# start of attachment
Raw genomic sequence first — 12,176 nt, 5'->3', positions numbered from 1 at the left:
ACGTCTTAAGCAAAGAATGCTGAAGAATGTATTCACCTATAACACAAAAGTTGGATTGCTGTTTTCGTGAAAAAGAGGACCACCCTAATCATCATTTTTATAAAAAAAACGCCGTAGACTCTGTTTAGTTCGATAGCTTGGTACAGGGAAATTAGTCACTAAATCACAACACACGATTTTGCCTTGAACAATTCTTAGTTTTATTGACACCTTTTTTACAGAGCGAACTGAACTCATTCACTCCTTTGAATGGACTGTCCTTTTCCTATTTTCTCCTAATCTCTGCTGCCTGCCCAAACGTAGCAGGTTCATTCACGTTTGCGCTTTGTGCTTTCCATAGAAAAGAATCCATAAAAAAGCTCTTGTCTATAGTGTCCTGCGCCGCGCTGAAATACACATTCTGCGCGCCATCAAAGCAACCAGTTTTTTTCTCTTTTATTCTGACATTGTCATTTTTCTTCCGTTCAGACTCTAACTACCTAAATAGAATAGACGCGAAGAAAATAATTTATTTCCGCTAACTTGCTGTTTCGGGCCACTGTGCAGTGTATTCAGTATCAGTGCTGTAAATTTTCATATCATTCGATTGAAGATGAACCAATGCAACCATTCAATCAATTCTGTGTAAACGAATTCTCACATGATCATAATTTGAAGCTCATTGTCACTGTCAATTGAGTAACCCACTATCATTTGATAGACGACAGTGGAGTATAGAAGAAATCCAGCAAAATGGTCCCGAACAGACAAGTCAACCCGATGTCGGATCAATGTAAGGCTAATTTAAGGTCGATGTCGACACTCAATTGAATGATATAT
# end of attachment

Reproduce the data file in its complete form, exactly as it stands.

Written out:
Raw genomic sequence first — 12,176 nt, 5'->3', positions numbered from 1 at the left:
ACGTCTTAAGCAAAGAATGCTGAAGAATGTATTCACCTATAACACAAAAGTTGGATTGCTGTTTTCGTGAAAAAGAGGACCACCCTAATCATCATTTTTATAAAAAAAACGCCGTAGACTCTGTTTAGTTCGATAGCTTGGTACAGGGAAATTAGTCACTAAATCACAACACACGATTTTGCCTTGAACAATTCTTAGTTTTATTGACACCTTTTTTACAGAGCGAACTGAACTCATTCACTCCTTTGAATGGACTGTCCTTTTCCTATTTTCTCCTAATCTCTGCTGCCTGCCCAAACGTAGCAGGTTCATTCACGTTTGCGCTTTGTGCTTTCCATAGAAAAGAATCCATAAAAAAGCTCTTGTCTATAGTGTCCTGCGCCGCGCTGAAATACACATTCTGCGCGCCATCAAAGCAACCAGTTTTTTTCTCTTTTATTCTGACATTGTCATTTTTCTTCCGTTCAGACTCTAACTACCTAAATAGAATAGACGCGAAGAAAATAATTTATTTCCGCTAACTTGCTGTTTCGGGCCACTGTGCAGTGTATTCAGTATCAGTGCTGTAAATTTTCATATCATTCGATTGAAGATGAACCAATGCAACCATTCAATCAATTCTGTGTAAACGAATTCTCACATGATCATAATTTGAAGCTCATTGTCACTGTCAATTGAGTAACCCACTATCATTTGATAGACGACAGTGGAGTATAGAAGAAATCCAGCAAAATGGTCCCGAACAGACAAGTCAACCCGATGTCGGATCAATGTAAGGCTAATTTAAGGTCGATGTCGACACTCAATTGAATGATATAT